The case of the day is Schubarth v. Federal Republic of Germany (D.D.C. 2016). The plaintiff, Mady Marieluise Schubarth, inherited 500 acres of land in Thuringia, Germany. She alleged that the land was expropriated by the East German government in 1945. After reunification, she applied to the Thuringia government for restitution, but she was dissatisfied with the award. In 1995, she applied for additional compensation under German law, claiming that under the treaty of friendship, commerce, and navigation between the United States and Germany (she was a US citizen), she was entitled to the fair market value of the land at the time of the expropriation. In 2014—nineteen years later!—the Thuringia government awarded her approximately € 35,000 in compensation, which she asserted was still not nearly enough. She sued in Washington.
The main issue was, of course, sovereign immunity from suit under the FSIA. Schubarth pointed to the expropriation exception, 28 U.S.C. § 1605(a)(3), which applies to any case:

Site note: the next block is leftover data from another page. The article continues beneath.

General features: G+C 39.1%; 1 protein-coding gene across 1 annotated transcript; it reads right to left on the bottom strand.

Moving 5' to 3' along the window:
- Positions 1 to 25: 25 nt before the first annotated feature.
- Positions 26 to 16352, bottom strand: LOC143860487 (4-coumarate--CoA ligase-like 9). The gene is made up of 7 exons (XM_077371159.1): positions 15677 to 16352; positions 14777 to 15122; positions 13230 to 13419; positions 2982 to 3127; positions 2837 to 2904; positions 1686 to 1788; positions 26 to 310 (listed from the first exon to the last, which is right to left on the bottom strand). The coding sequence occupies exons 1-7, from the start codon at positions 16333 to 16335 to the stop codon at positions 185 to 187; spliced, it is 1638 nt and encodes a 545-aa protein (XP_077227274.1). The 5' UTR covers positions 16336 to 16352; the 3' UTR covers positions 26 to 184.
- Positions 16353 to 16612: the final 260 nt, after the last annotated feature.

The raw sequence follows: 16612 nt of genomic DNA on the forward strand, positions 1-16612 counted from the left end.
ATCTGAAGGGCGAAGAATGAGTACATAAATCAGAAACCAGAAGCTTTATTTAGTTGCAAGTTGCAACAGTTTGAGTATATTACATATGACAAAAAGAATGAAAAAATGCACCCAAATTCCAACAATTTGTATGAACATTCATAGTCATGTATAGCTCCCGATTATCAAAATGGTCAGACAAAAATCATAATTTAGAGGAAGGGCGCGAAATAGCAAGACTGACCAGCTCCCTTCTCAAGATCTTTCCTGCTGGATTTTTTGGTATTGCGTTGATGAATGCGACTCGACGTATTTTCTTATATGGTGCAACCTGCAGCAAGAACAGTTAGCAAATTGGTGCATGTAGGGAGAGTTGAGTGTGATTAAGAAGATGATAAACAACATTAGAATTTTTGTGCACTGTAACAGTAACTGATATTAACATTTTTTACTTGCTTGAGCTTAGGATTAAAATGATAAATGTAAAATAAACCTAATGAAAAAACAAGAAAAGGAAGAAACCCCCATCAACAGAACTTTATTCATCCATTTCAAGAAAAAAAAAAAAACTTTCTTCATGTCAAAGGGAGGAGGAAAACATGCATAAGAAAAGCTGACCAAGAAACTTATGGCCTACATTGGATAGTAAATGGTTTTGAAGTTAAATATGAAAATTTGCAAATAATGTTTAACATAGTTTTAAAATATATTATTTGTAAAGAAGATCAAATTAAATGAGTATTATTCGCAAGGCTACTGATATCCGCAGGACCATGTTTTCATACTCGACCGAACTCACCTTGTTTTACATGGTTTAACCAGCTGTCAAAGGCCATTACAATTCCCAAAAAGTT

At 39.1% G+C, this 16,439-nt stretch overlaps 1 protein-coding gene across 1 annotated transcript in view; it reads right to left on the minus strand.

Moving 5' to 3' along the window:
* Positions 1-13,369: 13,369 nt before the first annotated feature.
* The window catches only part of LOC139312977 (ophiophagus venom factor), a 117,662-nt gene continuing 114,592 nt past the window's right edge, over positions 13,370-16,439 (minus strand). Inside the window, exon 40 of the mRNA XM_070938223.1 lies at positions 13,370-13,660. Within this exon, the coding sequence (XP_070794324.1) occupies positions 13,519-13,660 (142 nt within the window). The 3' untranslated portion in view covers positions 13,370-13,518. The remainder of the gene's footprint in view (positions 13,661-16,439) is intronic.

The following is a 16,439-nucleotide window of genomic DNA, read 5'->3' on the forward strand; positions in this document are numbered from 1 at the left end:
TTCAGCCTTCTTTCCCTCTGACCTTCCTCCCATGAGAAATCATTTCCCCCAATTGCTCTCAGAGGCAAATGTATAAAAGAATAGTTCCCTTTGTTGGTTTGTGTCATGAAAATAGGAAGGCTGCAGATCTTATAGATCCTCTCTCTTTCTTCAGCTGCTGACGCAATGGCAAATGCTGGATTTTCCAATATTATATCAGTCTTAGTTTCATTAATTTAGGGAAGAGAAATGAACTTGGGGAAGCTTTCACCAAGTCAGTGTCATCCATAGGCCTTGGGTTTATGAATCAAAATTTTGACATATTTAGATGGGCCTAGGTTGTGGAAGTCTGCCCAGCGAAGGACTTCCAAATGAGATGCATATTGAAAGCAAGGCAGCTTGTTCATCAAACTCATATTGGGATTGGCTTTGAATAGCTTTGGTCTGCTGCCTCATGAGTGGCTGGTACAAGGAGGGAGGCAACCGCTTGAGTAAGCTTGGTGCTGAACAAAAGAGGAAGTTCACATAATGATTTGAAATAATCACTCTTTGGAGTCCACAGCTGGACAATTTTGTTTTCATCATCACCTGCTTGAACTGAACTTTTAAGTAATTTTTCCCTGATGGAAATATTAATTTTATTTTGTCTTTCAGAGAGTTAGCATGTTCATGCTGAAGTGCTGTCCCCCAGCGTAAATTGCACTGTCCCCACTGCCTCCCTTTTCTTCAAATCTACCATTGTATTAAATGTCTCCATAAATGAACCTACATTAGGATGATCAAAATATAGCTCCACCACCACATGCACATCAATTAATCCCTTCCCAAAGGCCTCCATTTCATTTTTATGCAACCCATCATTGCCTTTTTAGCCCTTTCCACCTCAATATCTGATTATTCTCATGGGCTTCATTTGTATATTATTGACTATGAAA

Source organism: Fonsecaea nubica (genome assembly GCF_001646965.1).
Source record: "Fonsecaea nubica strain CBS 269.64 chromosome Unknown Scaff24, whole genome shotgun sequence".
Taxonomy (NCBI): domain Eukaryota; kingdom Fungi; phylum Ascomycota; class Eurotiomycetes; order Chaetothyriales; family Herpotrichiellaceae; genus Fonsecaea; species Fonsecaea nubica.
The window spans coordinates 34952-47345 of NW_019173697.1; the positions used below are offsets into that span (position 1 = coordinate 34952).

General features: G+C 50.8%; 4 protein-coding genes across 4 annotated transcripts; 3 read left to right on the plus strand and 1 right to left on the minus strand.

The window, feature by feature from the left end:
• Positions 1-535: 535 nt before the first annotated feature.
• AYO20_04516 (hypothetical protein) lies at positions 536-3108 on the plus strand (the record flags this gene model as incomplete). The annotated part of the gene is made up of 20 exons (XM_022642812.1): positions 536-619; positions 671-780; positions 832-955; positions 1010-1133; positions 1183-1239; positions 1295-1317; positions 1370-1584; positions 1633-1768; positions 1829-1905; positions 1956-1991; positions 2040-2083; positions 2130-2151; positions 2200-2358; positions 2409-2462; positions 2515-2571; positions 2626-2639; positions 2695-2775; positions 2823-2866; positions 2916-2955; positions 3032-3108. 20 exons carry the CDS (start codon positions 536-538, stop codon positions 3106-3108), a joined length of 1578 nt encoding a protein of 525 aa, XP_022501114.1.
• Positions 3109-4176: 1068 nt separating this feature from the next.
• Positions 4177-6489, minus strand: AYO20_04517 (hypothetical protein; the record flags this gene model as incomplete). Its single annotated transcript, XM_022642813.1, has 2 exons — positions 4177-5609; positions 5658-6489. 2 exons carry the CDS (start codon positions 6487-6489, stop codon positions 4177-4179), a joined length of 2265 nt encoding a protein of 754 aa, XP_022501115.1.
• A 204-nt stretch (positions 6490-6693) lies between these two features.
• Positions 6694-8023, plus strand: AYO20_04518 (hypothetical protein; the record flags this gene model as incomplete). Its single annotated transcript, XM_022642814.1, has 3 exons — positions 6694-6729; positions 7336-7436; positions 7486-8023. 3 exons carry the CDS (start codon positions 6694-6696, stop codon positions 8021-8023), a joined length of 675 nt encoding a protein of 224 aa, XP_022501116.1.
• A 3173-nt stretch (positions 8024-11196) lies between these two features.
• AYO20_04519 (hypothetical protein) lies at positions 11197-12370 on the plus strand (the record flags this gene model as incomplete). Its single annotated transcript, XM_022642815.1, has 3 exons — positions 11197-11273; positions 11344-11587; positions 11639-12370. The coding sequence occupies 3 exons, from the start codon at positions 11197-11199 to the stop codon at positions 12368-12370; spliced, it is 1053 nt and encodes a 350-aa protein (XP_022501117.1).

in which rights in property taken in violation of international law are in issue and that property or any property exchanged for such property is present in the United States in connection with a commercial activity carried on in the United States by the foreign state; or that property or any property exchanged for such property is owned or operated by an agency or instrumentality of the foreign state and that agency or instrumentality is engaged in a commercial activity in the United States
Everyone agreed that the property that was taken was not “present in the United States.” But Schubarth claimed that the property was owned by BVVG, a German state-owned company responsible for managing, marketing, and selling expropriated property in the former East Germany, and that BVVG was engaged in a commercial activity in the United States because its predecessor agency had a marketing office in New York in the 1990s and that both BVVG and its predecessor marketed the properties worldwide via the Internet, in English. The claim about the New York office failed, because the FSIA looks to whether the commercial activity exists at or near the time of the suit. The web marketing, according to the court, was not aimed at the United States specifically, and it used English as an international language of business rather than as a way to target an American audience specifically. So the court granted Germany’s motion to dismiss.